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    Sounds like you have a DC offset issue not a ground loop and your power strip isolates it. That's good. Something on that circuit is causing a differential DC on either the neutral or ground or both. If you want to try troubleshooting further let's talk, but since your strip has solved it then you are set.
     
  14. pillatier

    pillatier Well-Known Member

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    The audio system has been on the strip for nearly ever. So the strip is likely not the source. When I thought it was the strip I first plugged in the receiver and the power amp directly to the suspect bad outlet, heard the buzz. Then I disconnected the receiver the buzz was still there - eliminating the receiver. Then I plugged the power amp to the good outlet buzz gone, plugged in the receiver no buzz. Now while writing this I thought of another test - the TV has been on the good outlet all this time and the rest of the system on the suspect outlet. I should plug in the TV and the system both to the suspect outlet and if the buzz is still there I can eliminate the TV. Turning off the TV turns off the display but some circuits in the TV are always on.
     
  15. Barry_NJ

    Barry_NJ Well-Known Member

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  16. pillatier

    pillatier Well-Known Member

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    Okay I did the test for the TV today. Starting condition - Trickle Star strip (with all the audio equipment) and the TV plugged to the "Good" outlet on the wall using up both plug in points - Silence.
    Test 1 - Trickle Star connected to the "Good" outlet on the wall - moved the TV plug to the Trickle Star always ON outlet - No Buzz. For clarity - TV and audio both now connected to the Trickle Star.
    Test 2 - Moved the Trickle Star strip with both audio and TV to the "Suspect" outlet on the wall - No Buzz
    Test 3 - Moved the TV from the Trickle Star strip to the "Suspect" wall outlet - No Buzz.
    Test 4 - Moved the Trickle Star to the "Good" outlet on the wall with the TV on the "Suspect" outlet - Buzz.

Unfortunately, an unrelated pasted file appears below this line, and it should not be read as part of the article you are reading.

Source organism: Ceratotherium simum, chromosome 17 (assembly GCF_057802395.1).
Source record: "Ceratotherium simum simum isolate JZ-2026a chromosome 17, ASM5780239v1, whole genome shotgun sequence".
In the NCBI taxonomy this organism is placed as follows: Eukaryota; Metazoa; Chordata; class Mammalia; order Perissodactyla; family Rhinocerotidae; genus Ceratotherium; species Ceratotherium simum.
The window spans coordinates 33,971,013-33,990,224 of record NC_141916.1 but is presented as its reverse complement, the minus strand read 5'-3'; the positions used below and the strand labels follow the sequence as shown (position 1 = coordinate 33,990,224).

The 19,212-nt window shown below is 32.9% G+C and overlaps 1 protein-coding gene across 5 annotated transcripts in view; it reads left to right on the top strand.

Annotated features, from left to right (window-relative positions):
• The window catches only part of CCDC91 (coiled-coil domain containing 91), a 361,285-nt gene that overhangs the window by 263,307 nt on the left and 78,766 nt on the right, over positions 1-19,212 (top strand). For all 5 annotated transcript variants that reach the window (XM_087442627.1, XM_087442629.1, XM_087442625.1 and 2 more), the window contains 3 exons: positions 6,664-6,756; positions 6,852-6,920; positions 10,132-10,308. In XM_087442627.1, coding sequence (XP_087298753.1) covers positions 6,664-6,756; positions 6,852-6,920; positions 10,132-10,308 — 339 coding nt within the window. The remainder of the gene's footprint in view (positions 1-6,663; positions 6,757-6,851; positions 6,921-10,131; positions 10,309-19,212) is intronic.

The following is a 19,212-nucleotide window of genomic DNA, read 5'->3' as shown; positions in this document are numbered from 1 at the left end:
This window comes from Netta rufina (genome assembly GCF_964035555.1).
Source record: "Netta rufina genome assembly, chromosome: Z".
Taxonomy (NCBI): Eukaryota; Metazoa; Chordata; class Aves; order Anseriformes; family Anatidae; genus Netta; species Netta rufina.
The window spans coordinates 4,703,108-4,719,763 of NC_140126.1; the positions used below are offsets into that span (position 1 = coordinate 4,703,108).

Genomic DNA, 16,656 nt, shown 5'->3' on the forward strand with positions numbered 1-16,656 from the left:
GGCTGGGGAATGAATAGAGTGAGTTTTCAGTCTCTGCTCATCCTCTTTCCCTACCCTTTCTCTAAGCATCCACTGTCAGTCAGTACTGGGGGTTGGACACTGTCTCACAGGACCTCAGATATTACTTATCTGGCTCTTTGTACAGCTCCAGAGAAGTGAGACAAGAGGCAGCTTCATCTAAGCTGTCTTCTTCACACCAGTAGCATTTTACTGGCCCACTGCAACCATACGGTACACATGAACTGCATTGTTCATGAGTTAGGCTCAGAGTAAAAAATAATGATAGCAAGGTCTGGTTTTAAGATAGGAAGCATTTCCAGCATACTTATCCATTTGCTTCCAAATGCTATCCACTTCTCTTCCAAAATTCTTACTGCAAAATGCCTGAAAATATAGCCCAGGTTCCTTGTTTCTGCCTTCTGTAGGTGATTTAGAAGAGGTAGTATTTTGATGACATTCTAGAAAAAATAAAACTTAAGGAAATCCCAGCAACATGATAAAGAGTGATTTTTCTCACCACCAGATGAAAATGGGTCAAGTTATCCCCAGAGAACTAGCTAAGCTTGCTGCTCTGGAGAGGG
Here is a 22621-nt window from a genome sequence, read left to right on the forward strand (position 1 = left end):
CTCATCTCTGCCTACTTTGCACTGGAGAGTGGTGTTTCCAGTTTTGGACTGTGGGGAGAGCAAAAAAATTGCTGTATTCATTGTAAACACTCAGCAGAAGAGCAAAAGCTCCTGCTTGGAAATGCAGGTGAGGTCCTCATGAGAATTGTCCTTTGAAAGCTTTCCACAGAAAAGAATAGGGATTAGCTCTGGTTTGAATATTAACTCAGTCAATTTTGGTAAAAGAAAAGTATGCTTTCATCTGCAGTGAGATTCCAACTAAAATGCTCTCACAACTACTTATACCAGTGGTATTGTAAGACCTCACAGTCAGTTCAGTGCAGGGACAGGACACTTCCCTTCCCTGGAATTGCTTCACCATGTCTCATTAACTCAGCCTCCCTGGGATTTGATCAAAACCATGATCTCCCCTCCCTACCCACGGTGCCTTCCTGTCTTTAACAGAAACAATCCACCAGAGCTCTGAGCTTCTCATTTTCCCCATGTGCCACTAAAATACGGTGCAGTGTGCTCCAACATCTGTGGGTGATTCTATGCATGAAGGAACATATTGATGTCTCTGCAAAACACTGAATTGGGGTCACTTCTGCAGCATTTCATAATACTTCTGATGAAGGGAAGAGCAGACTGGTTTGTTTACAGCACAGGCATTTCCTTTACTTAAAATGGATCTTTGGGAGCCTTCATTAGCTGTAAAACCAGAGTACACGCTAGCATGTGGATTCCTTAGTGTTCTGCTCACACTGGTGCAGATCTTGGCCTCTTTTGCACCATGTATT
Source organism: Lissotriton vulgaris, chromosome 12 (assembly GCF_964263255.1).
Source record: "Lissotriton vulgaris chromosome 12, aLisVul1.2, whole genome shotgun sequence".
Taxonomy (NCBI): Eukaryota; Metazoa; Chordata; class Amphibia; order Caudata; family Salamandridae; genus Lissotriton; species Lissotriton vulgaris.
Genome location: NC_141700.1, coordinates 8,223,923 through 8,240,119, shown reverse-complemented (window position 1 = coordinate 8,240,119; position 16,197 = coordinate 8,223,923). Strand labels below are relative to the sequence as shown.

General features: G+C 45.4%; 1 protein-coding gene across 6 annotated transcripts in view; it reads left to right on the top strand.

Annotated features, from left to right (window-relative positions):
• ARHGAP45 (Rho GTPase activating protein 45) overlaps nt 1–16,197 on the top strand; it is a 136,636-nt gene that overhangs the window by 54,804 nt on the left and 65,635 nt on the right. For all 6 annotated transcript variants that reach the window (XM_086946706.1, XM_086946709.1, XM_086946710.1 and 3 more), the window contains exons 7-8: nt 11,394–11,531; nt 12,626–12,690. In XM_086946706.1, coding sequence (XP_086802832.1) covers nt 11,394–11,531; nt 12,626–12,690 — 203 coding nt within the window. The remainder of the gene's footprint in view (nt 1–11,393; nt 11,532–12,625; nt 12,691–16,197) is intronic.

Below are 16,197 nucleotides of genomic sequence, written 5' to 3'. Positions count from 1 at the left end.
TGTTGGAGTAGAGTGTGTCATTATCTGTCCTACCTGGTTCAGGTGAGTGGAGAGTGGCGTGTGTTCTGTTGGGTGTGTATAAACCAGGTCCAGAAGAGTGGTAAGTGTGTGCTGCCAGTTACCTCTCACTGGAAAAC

Test 5 - Moved the TV to the "Good" outlet on the wall and the Trickle Star to the "Suspect" outlet - Buzz.
    Note - Test 5 condition was the original condition when I detected the buzz.

    Summary - when both TV and audio are on the same wall outlet either the "suspect" or "good" - No Buzz.

    So where is the problem? The TV or the problem is between the two wall outlets? Difference in ground potential perhaps? One more point the "Good" outlet is on a circuit that also has GFCI.
     
    Last edited: Jul 15, 2019 at 5:00 PM
  17. Barry_NJ

    Barry_NJ Well-Known Member

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    There is a difference in ground potential between the two outlets/circuits, so if everything is on a single outlet/circuit, you're good.
     
  18. DYohn

    DYohn Bronze Member Donor Top Poster

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    And again, the difference in ground potential is being caused by something else on the circuit. It could be your LED lamps. It could be a large motor like a refrigerator. It could be a dimmer. It could be nearly anything that uses a switched mode power supply.
     
  19. Barry_NJ

    Barry_NJ Well-Known Member

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    David, I'm confused now, is this DC-Offset or Ground Potential difference? I thought the Fridge, LED, etc could cause DC Offset on the AC circuit, and that a single system powered via multiple circuits would be Ground-Potential difference causing the hum(?) In this case, putting everything on a single circuit resolves the issue, so I thought Ground Potential. It was noted earlier that the different outlets are on different circuit breakers.
     
  20. DYohn

    DYohn Bronze Member Donor Top Poster

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    DC offset can cause ground potential difference because it carries the voltage on the neutral leg, which in a house is also the ground leg. "Putting everything on the same circuit" may have solved the issue because the issue is being caused by the TV.